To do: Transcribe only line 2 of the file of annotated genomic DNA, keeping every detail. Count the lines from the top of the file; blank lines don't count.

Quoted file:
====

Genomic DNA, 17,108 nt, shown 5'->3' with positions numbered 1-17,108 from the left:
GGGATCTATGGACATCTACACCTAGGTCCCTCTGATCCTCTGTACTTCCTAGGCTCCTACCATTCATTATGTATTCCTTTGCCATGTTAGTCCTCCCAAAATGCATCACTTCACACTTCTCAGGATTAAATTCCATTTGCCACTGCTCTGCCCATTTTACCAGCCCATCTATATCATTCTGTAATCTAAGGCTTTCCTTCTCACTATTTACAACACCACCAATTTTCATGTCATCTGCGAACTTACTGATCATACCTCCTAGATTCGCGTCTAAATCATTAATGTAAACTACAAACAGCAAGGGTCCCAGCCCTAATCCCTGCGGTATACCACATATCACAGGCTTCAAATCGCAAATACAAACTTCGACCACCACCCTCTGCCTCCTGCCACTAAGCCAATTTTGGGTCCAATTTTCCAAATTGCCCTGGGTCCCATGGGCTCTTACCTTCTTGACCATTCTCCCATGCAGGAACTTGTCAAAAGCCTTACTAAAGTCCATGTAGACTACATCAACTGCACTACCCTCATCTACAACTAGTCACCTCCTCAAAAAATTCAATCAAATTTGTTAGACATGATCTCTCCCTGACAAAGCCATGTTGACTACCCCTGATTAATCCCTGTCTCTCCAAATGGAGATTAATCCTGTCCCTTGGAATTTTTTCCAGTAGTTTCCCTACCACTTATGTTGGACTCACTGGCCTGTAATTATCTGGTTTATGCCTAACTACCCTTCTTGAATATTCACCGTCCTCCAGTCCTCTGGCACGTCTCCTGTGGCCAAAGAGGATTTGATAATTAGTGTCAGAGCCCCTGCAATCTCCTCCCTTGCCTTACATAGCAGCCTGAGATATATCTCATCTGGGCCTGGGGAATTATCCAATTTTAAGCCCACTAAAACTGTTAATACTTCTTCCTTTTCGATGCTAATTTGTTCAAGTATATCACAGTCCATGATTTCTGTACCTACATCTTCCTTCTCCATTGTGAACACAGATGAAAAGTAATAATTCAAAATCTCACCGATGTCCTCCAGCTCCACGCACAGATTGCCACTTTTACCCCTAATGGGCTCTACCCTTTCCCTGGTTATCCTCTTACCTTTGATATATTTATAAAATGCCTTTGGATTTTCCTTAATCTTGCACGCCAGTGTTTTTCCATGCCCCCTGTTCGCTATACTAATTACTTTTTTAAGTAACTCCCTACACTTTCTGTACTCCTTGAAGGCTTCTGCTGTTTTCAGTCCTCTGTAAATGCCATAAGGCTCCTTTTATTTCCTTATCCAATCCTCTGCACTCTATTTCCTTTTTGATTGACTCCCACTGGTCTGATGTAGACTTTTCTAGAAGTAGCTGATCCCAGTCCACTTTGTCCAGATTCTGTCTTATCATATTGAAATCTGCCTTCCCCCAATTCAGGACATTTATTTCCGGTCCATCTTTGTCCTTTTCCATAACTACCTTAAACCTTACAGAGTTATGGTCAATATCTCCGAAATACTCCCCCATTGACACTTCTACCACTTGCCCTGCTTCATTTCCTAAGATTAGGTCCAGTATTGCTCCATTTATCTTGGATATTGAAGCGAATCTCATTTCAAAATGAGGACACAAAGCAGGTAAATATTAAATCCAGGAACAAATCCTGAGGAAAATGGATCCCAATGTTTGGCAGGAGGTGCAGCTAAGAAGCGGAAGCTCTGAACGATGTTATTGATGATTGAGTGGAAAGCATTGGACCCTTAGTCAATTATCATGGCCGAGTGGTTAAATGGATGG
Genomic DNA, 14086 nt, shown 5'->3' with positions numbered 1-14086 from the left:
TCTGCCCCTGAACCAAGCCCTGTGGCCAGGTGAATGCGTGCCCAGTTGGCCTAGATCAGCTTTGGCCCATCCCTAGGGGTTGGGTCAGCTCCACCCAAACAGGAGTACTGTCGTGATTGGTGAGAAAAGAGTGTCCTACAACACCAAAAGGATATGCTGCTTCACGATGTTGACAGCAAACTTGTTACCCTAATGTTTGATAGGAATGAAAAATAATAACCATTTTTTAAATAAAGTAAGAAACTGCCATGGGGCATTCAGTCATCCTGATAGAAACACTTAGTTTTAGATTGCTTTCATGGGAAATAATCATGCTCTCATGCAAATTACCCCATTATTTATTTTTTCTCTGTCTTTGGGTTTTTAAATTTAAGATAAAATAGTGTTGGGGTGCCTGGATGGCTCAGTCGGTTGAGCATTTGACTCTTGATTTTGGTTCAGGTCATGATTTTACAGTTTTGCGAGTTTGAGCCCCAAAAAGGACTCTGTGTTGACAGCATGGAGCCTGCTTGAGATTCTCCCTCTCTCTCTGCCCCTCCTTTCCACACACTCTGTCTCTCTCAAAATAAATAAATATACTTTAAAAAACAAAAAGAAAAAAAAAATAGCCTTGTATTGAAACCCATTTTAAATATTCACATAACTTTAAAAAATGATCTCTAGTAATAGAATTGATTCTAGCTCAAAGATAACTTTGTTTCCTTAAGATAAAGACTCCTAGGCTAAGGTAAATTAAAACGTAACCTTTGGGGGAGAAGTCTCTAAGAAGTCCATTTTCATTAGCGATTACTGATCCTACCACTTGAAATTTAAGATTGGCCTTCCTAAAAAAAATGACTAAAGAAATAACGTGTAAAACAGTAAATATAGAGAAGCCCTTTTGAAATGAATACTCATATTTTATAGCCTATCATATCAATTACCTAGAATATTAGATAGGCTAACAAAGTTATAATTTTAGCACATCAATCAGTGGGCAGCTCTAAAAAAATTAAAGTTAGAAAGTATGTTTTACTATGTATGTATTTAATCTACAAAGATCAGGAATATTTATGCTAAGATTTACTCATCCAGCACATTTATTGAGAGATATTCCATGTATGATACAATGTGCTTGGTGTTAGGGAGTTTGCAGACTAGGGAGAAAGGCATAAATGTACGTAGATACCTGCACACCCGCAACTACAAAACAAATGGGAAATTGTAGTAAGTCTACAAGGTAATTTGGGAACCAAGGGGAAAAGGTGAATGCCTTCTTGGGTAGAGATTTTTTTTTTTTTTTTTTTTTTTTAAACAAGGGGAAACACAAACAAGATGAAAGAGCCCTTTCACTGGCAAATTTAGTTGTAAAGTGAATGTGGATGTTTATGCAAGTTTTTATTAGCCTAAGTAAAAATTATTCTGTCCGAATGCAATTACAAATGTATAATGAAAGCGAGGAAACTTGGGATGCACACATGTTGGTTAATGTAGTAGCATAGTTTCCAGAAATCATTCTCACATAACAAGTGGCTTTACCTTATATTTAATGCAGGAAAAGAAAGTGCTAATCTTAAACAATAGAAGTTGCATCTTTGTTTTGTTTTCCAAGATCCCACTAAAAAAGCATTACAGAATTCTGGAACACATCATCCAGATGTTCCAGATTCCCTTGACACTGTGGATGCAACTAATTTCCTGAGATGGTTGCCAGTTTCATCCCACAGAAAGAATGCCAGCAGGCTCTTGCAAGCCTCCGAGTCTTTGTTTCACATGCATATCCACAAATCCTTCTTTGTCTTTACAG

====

GGGATCTATGGACATCTACACCTAGGTCCCTCTGATCCTCTGTACTTCCTAGGCTCCTACCATTCATTATGTATTCCTTTGCCATGTTAGTCCTCCCAAAATGCATCACTTCACACTTCTCAGGATTAAATTCCATTTGCCACTGCTCTGCCCATTTTACCAGCCCATCTATATCATTCTGTAATCTAAGGCTTTCCTTCTCACTATTTACAACACCACCAATTTTCATGTCATCTGCGAACTTACTGATCATACCTCCTAGATTCGCGTCTAAATCATTAATGTAAACTACAAACAGCAAGGGTCCCAGCCCTAATCCCTGCGGTATACCACATATCACAGGCTTCAAATCGCAAATACAAACTTCGACCACCACCCTCTGCCTCCTGCCACTAAGCCAATTTTGGGTCCAATTTTCCAAATTGCCCTGGGTCCCATGGGCTCTTACCTTCTTGACCATTCTCCCATGCAGGAACTTGTCAAAAGCCTTACTAAAGTCCATGTAGACTACATCAACTGCACTACCCTCATCTACAACTAGTCACCTCCTCAAAAAATTCAATCAAATTTGTTAGACATGATCTCTCCCTGACAAAGCCATGTTGACTACCCCTGATTAATCCCTGTCTCTCCAAATGGAGATTAATCCTGTCCCTTGGAATTTTTTCCAGTAGTTTCCCTACCACTTATGTTGGACTCACTGGCCTGTAATTATCTGGTTTATGCCTAACTACCCTTCTTGAATATTCACCGTCCTCCAGTCCTCTGGCACGTCTCCTGTGGCCAAAGAGGATTTGATAATTAGTGTCAGAGCCCCTGCAATCTCCTCCCTTGCCTTACATAGCAGCCTGAGATATATCTCATCTGGGCCTGGGGAATTATCCAATTTTAAGCCCACTAAAACTGTTAATACTTCTTCCTTTTCGATGCTAATTTGTTCAAGTATATCACAGTCCATGATTTCTGTACCTACATCTTCCTTCTCCATTGTGAACACAGATGAAAAGTAATAATTCAAAATCTCACCGATGTCCTCCAGCTCCACGCACAGATTGCCACTTTTACCCCTAATGGGCTCTACCCTTTCCCTGGTTATCCTCTTACCTTTGATATATTTATAAAATGCCTTTGGATTTTCCTTAATCTTGCACGCCAGTGTTTTTCCATGCCCCCTGTTCGCTATACTAATTACTTTTTTAAGTAACTCCCTACACTTTCTGTACTCCTTGAAGGCTTCTGCTGTTTTCAGTCCTCTGTAAATGCCATAAGGCTCCTTTTATTTCCTTATCCAATCCTCTGCACTCTATTTCCTTTTTGATTGACTCCCACTGGTCTGATGTAGACTTTTCTAGAAGTAGCTGATCCCAGTCCACTTTGTCCAGATTCTGTCTTATCATATTGAAATCTGCCTTCCCCCAATTCAGGACATTTATTTCCGGTCCATCTTTGTCCTTTTCCATAACTACCTTAAACCTTACAGAGTTATGGTCAATATCTCCGAAATACTCCCCCATTGACACTTCTACCACTTGCCCTGCTTCATTTCCTAAGATTAGGTCCAGTATTGCTCCATTTATCTTGGATATTGAAGCGAATCTCATTTCAAAATGAGGACACAAAGCAGGTAAATATTAAATCCAGGAACAAATCCTGAGGAAAATGGATCCCAATGTTTGGCAGGAGGTGCAGCTAAGAAGCGGAAGCTCTGAACGATGTTATTGATGATTGAGTGGAAAGCATTGGACCCTTAGTCAATTATCATGGCCGAGTGGTTAAATGGATGG